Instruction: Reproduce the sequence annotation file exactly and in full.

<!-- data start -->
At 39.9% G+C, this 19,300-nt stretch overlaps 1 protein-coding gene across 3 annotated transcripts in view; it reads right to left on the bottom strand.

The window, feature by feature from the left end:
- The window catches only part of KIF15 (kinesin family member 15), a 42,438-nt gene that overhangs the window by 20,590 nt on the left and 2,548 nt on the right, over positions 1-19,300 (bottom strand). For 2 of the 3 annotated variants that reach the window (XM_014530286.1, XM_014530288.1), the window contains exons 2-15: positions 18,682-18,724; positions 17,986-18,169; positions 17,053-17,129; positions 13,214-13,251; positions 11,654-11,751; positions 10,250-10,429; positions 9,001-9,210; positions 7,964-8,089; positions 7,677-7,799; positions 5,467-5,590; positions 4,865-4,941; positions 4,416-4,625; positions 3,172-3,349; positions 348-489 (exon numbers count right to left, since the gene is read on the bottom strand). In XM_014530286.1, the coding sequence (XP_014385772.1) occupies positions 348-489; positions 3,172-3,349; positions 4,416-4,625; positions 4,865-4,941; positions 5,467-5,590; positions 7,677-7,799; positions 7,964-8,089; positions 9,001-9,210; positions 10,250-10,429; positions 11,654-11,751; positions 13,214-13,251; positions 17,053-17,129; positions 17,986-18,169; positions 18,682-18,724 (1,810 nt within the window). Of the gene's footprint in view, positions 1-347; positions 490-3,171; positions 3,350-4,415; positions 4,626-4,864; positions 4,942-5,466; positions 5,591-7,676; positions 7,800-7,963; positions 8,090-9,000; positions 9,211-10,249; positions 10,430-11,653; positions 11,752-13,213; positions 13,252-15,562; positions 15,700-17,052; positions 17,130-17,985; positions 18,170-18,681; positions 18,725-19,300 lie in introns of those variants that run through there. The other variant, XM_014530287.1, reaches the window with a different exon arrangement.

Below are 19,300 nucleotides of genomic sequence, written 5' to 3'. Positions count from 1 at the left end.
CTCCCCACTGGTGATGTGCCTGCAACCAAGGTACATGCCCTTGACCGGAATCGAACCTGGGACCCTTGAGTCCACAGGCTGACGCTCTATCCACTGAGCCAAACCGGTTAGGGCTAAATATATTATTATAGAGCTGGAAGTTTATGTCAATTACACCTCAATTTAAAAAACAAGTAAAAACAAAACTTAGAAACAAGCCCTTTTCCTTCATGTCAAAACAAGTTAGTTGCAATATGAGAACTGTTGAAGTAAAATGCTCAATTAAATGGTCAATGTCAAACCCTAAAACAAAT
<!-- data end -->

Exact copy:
At 39.9% G+C, this 19,300-nt stretch overlaps 1 protein-coding gene across 3 annotated transcripts in view; it reads right to left on the bottom strand.

The window, feature by feature from the left end:
- The window catches only part of KIF15 (kinesin family member 15), a 42,438-nt gene that overhangs the window by 20,590 nt on the left and 2,548 nt on the right, over positions 1-19,300 (bottom strand). For 2 of the 3 annotated variants that reach the window (XM_014530286.1, XM_014530288.1), the window contains exons 2-15: positions 18,682-18,724; positions 17,986-18,169; positions 17,053-17,129; positions 13,214-13,251; positions 11,654-11,751; positions 10,250-10,429; positions 9,001-9,210; positions 7,964-8,089; positions 7,677-7,799; positions 5,467-5,590; positions 4,865-4,941; positions 4,416-4,625; positions 3,172-3,349; positions 348-489 (exon numbers count right to left, since the gene is read on the bottom strand). In XM_014530286.1, the coding sequence (XP_014385772.1) occupies positions 348-489; positions 3,172-3,349; positions 4,416-4,625; positions 4,865-4,941; positions 5,467-5,590; positions 7,677-7,799; positions 7,964-8,089; positions 9,001-9,210; positions 10,250-10,429; positions 11,654-11,751; positions 13,214-13,251; positions 17,053-17,129; positions 17,986-18,169; positions 18,682-18,724 (1,810 nt within the window). Of the gene's footprint in view, positions 1-347; positions 490-3,171; positions 3,350-4,415; positions 4,626-4,864; positions 4,942-5,466; positions 5,591-7,676; positions 7,800-7,963; positions 8,090-9,000; positions 9,211-10,249; positions 10,430-11,653; positions 11,752-13,213; positions 13,252-15,562; positions 15,700-17,052; positions 17,130-17,985; positions 18,170-18,681; positions 18,725-19,300 lie in introns of those variants that run through there. The other variant, XM_014530287.1, reaches the window with a different exon arrangement.

Below are 19,300 nucleotides of genomic sequence, written 5' to 3'. Positions count from 1 at the left end.
CTCCCCACTGGTGATGTGCCTGCAACCAAGGTACATGCCCTTGACCGGAATCGAACCTGGGACCCTTGAGTCCACAGGCTGACGCTCTATCCACTGAGCCAAACCGGTTAGGGCTAAATATATTATTATAGAGCTGGAAGTTTATGTCAATTACACCTCAATTTAAAAAACAAGTAAAAACAAAACTTAGAAACAAGCCCTTTTCCTTCATGTCAAAACAAGTTAGTTGCAATATGAGAACTGTTGAAGTAAAATGCTCAATTAAATGGTCAATGTCAAACCCTAAAACAAAT